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Pastor Jay's Blog




By: Emily Lickey


Recently as I raided the cheap school supplies at Walmart for markers, which my four young children rarely actually use is often just a lost lid issue, my cart entered seasonal shopping warp speed when I rounded the corner and met the endcap of Christmas décor. We shake our heads about this every year. The aisle swap outs for Christmas products come earlier and earlier. Stores know that for us to pull off our tremendous checklist of projects which will seemingly guarantee a joy-filled holiday, we have to begin early. We purchase and plan ahead, eking out precious time slots for the Christmas prep.


Sadly, one of the holidays that is all but skipped over in the advanced stocking of the holly and the ivy is Thanksgiving. We somewhat parallel this in our Christian homes as well. A quick weekend of eating much and giving little thanks is shoved rapidly to the side for present stockpiling, party planning, and festive decorating. There are many factors for this, but one we are going to focus on is our lack of gratitude towards God. The aisles of our hearts are filled with grumbling and complaining, and we desperately need to swap them out with shelves that are overflowing with gratitude and thanksgiving to the Lord. This spiritual switch can never come too early. Let’s work right now and over the next couple months to fill the aisles of our mind with the correct supplies for a project which guarantees a joy-filled Thanksgiving and Christmas and LIFE.


Before we go further, know my reason for writing this article is at the suggestion of a couple of my mentors. For years I have battled (that may be a generous word for it) with grumbling, discontent, and ingratitude at home. God has graciously started to bring into my life “Godly grief that produces repentance” as opposed to my more typical “worldly grief that produces death” (2 Corinthians 7:9-10).  Know that I am in the middle of rooting out this debilitating sin. I realize that sanctification is never complete until heaven, but I am talking about habitual sin. My mentors knew that I needed to dive even more deeply into God’s Word and the wisdom of those who have gone before. This is not a complete theology of grumbling and gratitude; it is more a fusing in my mind of past illumination and noteworthy lessons with truths that captured me during my recent study.


When you start to eradicate any habitual sin, realize whom is your powerful Helper: Someone who had the power to raise Christ from the DEAD. The Holy Spirit. Using the argument of greater to lesser, I would say He’s got us covered in our effort to discipline our weak flesh to align with our slowly-becoming-willing spirit.  Ephesians 3 gives a divine plan for that process. It’s the “put off, renew your mind, put on” principle. “Put off” your old self that is corrupt, be renewed in the spirit of your mind, and “put on” your new self.  We like measurable lists and projects, but if you just focus on the “put off/put on”, you will make the same, temporal progress as your unsaved neighbor who is trying to kick a bad habit. The renewing your mind piece ebbs and flows between the two. It ensures you are not merely conformed to the morality of the world but are able to discern God’s will, since the renewing process transforms your mind (Romans 12:2).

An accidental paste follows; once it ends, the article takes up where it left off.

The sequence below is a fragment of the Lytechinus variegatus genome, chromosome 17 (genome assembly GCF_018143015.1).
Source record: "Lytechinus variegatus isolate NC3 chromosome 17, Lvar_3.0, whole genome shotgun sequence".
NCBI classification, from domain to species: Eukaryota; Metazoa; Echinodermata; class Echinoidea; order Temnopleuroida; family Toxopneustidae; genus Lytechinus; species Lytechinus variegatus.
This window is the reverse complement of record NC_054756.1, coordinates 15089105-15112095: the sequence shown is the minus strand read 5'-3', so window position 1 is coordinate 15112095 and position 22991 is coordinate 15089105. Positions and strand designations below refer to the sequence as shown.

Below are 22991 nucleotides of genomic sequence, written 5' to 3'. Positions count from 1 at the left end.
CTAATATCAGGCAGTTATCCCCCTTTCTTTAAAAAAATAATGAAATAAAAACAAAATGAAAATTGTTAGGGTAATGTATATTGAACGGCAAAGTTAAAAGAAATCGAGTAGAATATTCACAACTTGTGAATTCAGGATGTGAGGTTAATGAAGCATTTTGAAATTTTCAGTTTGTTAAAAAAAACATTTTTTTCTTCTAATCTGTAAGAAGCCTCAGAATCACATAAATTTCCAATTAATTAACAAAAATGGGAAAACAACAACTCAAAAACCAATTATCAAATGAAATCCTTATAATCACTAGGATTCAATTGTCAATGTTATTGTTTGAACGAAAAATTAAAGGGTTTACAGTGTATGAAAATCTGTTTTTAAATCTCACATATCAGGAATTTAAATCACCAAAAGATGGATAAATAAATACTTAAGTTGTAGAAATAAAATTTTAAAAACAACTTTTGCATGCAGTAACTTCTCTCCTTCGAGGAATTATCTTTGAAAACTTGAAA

Renew Your Mind & Put Off:

Our goal is thankfulness/gratitude, so we have to “put off” the ingratitude/complaining. Nancy Leigh DeMoss, in Choosing Gratitude, says “Ingratitude is the taproot out of which grows a host of other sins. And if we don’t put the axe to that root, we provide Satan with a wide, vacant lot on which to set up his little shop of horrors in our hearts.” This is exactly what Paul recounted in Romans 1, when he spoke of the truth suppressors whom God gave over to their unrighteousness. How did their downward sin spiral begin? “They did not honor him as God or give thanks to Him.” Yanking out the root of ingratitude halts the grumbling AND the growth of numerous other sins.


The Bible gives many examples of people who complained and God’s consequences for them. I Corinthians 10 teaches that the sins and consequences for the Israelites were written for our example. Their sin of complaining is notably listed alongside sexual immorality and idolatry.  We typically do not give those three the same sin weight. Moses also reminded the Israelites that as they grumbled to him, they were actually grumbling against the Lord.


Many times, when we are discontent, we spew the excuse of, “I’m not myself today.” Matthew tells us in 12:34, “out of the abundance of the heart, the mouth speaks.” The aisles of our hearts are abundantly full of discontent and ingratitude, so when the day is less than externally stellar...your complaining self speaks. It’s all you. It’s all me. It’s sin. No excuses.  Additionally, the people whom we love the most are usually the recipients of the majority of our heart-overflowing-with-disdain issues. And this disdain exists in the midst of weekly Sunday praise & worship to the Lord, along with the other six days of daily moments of exalting Him. James calls us out on that contradiction when he speaks of the tongue. “It is a restless evil, full of deadly poison. With it we bless our Lord and Father, and with it we curse people who are made in the likeness of God. From the same mouth come blessing and cursing. My brothers, these things ought not to be so. Does a spring pour forth from the same opening both fresh and salt water” (James 3:9-12)? Do I categorize my complaining and grumbling towards my family as cursing them? Am I convicted by this dichotomy?